The spindle pole body (SPB) is the microtubule organizing center in yeast cells, functionally equivalent to the centrosome. Unlike the centrosome the SPB does not contain centrioles. The SPB organises the microtubule cytoskeleton which plays many roles in the cell. It is important for organising the spindle and thus in cell division.
The molecular mass of a diploid SPB, including microtubules and microtubule associated proteins, is estimated to be 1–1.5 GDa whereas a core SPB is 0.3–0.5 GDa. The SPB is a cylindrical multilayer organelle. These layers are: an outer plaque (OP), which connects to the cytoplasmic microtubules (cMT); a first intermediate layer (IL1) and an electrondense second intermediate layer (IL2); an electrondense central plaque (CP), which is at the level of the nuclear envelope and is connected to it by hook-like structures, an ill-defined inner plaque (IP); and a layer of the inner plaque that contains capped nuclear microtubules (nMT) ends. The central plaque and IL2 appeared as distinct but highly ordered layers. The other layers (MT ends, IP, IL1, and OP) do not show ordered packing. The location of the inner and outer plaques in relation to the nuclear membranes is maintained during the entire cell cycle. One side of the central plaque is associated with an electron-dense region of the nuclear envelope termed the half bridge. The SPB has constant height size (the inner plaque to outer plaque distance) for about 150 nm, but its diameter changes during cell cycle, e.g. in haploid cells, the SPB grows in diameter from 80 nm in G1 to 110 nm in mitosis. The SPB diameter depends on DNA content. A larger SPB diameter increases microtubule nucleation capacity of the SPB, which is important for chromosome segregation.
All SPB proteins can be divided into three groups: core components, half-bridge components and components needed for connection with NE. There is no known motif or structure, that makes a protein belong to SPB, but analysis of known SPB proteins and their genes shows several common features. The core contains mostly proteins with coiled-coil motifs, that allow to form dimers, either with themselves or with others proteins and maintain regular structures (e.g. CP, IL2). Many SPB genes contain MluI cell cycle boxes in their promoter elements that lead to G1 specific gene transcription. The primary sequence of SPB components should contain consensus phosphorylation sites for mitotic kinases, because the SPB is highly phosphorylated.
The main central plaque component is coiled-coil protein Spc42p (for spindle pole body component) also found to be a part of satellite, that forms a core crystal of SPB. The Spc42p protein is involved in initiation of SPB assembly and its duplication. The Spc42p associates with Spc110p and Spc29p, two other essential coiled-coil proteins that localize to the nuclear face of the SPB. Spc110 localizes to the central plaque and is thought to bind to Spc29p and calmodulin (Cmd1p). The role of Spc110p is a spacer molecule between the central and inner plaque and γ-tubilin complex binding protein. The essential function of calmodulin is at the SPB where it has been proposed to regulate binding of Spc110p to Spc29p. Spc29 forms in the central plaque a repeating structure. Spc98p and Spc97p are two similar yeast γ –tubulin (Tub4p) binding proteins required for microtubule nucleation. Spc98p, Spc97p and Tub4p are found at the inner and outer plaques of SPB and are involved in microtubules organization. Spc42 faces the cytoplasm and binds to coiled-coil Cnm67p (chaotic nuclear migration). Cnm67p forms dimers and functions as a spacer between IL2 and IL1. Cnm67 binds to the outer plaque protein Nud1p, a SPB protein required for exit from mitosis. Another coiled-coil protein, Spc72p, is also found in the outer plaque. Spc72p associates with Nud1p and to components of the γ-tubulin complex.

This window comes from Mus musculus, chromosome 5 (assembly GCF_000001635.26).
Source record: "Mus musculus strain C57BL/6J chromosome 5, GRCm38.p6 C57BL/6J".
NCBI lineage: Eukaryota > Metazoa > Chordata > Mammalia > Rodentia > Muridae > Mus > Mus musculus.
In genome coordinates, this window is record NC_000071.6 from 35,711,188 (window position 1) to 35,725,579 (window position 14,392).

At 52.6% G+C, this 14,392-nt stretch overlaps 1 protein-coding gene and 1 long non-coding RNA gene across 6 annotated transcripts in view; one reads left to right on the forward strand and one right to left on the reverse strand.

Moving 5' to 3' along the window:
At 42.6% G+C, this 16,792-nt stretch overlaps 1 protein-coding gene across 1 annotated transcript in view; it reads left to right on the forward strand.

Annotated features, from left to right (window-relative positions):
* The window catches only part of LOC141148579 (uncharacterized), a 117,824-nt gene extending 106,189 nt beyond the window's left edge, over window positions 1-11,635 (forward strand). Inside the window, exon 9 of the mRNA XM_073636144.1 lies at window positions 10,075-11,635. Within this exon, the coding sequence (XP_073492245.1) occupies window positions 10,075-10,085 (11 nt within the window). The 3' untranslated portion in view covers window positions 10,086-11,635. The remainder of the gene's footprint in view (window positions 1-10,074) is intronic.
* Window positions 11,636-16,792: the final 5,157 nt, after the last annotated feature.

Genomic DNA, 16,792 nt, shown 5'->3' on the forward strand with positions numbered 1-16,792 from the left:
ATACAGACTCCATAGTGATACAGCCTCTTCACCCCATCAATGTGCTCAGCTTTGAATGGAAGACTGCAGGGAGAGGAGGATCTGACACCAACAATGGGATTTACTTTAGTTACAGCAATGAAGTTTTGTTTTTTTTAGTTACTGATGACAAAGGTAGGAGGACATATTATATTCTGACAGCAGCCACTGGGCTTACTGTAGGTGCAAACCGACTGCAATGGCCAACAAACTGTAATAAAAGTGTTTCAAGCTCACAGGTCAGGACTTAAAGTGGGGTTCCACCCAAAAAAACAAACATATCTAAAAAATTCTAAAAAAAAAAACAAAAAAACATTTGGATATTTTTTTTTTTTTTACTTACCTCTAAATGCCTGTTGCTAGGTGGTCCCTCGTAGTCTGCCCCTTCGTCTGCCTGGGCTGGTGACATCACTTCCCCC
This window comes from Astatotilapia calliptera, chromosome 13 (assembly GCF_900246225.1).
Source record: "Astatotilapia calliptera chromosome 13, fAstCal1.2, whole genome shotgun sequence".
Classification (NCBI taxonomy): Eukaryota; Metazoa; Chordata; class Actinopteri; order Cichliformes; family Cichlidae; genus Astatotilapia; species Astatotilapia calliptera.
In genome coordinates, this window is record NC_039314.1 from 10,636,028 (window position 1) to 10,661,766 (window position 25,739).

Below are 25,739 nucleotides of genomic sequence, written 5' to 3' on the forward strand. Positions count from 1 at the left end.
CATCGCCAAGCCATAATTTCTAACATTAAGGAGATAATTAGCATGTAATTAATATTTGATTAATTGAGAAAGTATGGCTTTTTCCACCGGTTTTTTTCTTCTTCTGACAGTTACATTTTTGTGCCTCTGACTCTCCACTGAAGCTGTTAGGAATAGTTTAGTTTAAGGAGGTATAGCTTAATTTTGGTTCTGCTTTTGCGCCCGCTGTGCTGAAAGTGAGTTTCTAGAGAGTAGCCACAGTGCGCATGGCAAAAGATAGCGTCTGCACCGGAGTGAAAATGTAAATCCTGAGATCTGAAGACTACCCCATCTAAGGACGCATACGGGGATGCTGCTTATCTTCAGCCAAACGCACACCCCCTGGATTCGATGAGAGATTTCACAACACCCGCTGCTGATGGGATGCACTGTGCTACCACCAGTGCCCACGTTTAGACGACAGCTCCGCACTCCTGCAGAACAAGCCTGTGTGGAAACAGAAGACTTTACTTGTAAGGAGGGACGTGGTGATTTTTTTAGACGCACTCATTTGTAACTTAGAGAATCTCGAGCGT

The half-bridge is the site of new SPB assembly, and it also plays a role in cytoplasmic microtubule nucleation during G1 and karyogamy. Both sides of the half-bridge are not equivalent. Two single-pass membrane proteins, Kar1p and Mps3p, localize to the half-bridge and are required to form and/or maintain the structure. Both proteins bind to Cdc31p, the yeast centrin homolog, which also localizes to the half-bridge and is required for half-bridge integrity. An additional half-bridge component, Sfi1p, shows ability to bind to Cdc31p through multiple conserved Cdc31-binding sites throughout its length. Kar1p is also involved in connecting the half-bridge to the core SPB via its interaction with Bbp1p. In addition, Kar1p plays a role in reorganization of the SPB during G1.
Duplication of the SPB once, and only once, during each cell cycle is essential for formation of a bipolar mitotic spindle and accurate chromosome segregation. SPB duplication in S. cerevisiae can be divided into several steps. The first step occurs early in G1, when satellite material forms on cytoplasmic tip of half-bridge. During the second step half-bridge elongates and completes its nuclear and cytoplasmic faces fusion. In the same time satellite forms duplication plaque, a layered structure that is similar to the cytoplasmic half of a mature SPB. The last step of SPB duplication is insertion of the duplication plaque into the nuclear envelope and assembly of nuclear SPB components. At the end of G1 yeast cells contain two duplicated side-by-side SPBs connected by a complete bridge. Then bridge separates and SPB nucleates bipolar spindle. SPB continues to grow until mitosis, so protein components are able to incorporate into both SPBs throughout the cell cycle.
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